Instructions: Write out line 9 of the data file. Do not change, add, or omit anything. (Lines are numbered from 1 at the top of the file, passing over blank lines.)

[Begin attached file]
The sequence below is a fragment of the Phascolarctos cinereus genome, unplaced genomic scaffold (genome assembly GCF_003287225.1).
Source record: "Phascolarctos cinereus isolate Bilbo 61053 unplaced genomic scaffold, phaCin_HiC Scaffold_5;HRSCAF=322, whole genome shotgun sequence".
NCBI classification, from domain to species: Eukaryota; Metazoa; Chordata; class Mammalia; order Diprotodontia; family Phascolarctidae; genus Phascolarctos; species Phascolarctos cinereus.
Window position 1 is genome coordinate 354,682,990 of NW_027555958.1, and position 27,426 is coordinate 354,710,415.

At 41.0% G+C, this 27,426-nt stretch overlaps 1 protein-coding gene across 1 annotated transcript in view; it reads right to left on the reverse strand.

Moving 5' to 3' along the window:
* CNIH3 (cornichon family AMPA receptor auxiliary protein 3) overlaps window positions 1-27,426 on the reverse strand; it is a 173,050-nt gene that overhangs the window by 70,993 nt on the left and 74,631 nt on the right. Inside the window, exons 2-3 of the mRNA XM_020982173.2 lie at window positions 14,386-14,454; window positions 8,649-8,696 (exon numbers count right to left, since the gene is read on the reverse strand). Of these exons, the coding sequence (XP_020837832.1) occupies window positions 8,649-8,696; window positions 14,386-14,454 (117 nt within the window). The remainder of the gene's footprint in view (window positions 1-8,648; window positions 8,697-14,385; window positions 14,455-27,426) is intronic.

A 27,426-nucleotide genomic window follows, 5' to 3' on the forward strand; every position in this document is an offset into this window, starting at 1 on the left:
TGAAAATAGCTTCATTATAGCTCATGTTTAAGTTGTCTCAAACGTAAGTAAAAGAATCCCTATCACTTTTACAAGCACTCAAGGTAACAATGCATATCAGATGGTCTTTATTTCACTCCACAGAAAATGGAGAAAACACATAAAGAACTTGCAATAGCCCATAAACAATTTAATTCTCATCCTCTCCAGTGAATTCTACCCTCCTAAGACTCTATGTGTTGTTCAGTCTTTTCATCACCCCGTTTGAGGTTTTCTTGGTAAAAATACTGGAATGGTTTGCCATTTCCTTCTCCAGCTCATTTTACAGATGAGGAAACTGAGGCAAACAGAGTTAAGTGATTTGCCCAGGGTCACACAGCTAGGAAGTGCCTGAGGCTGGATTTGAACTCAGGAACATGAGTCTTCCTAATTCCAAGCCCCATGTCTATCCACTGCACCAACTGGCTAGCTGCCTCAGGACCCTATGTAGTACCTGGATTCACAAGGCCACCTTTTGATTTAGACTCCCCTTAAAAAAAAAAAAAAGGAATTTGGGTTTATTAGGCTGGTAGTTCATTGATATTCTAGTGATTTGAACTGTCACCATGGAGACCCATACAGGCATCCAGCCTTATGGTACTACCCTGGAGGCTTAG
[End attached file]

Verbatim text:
TGAAAATAGCTTCATTATAGCTCATGTTTAAGTTGTCTCAAACGTAAGTAAAAGAATCCCTATCACTTTTACAAGCACTCAAGGTAACAATGCATATCAGATGGTCTTTATTTCACTCCACAGAAAATGGAGAAAACACATAAAGAACTTGCAATAGCCCATAAACAATTTAATTCTCATCCTCTCCAGTGAATTCTACCCTCCTAAGACTCTATGTGTTGTTCAGTCTTTTCATCACCCCGTTTGAGGTTTTCTTGGTAAAAATACTGGAATGGTTTGCCATTTCCTTCTCCAGCTCATTTTACAGATGAGGAAACTGAGGCAAACAGAGTTAAGTGATTTGCCCAGGGTCACACAGCTAGGAAGTGCCTGAGGCTGGATTTGAACTCAGGAACATGAGTCTTCCTAATTCCAAGCCCCATGTCTATCCACTGCACCAACTGGCTAGCTGCCTCAGGACCCTATGTAGTACCTGGATTCACAAGGCCACCTTTTGATTTAGACTCCCCTTAAAAAAAAAAAAAAGGAATTTGGGTTTATTAGGCTGGTAGTTCATTGATATTCTAGTGATTTGAACTGTCACCATGGAGACCCATACAGGCATCCAGCCTTATGGTACTACCCTGGAGGCTTAG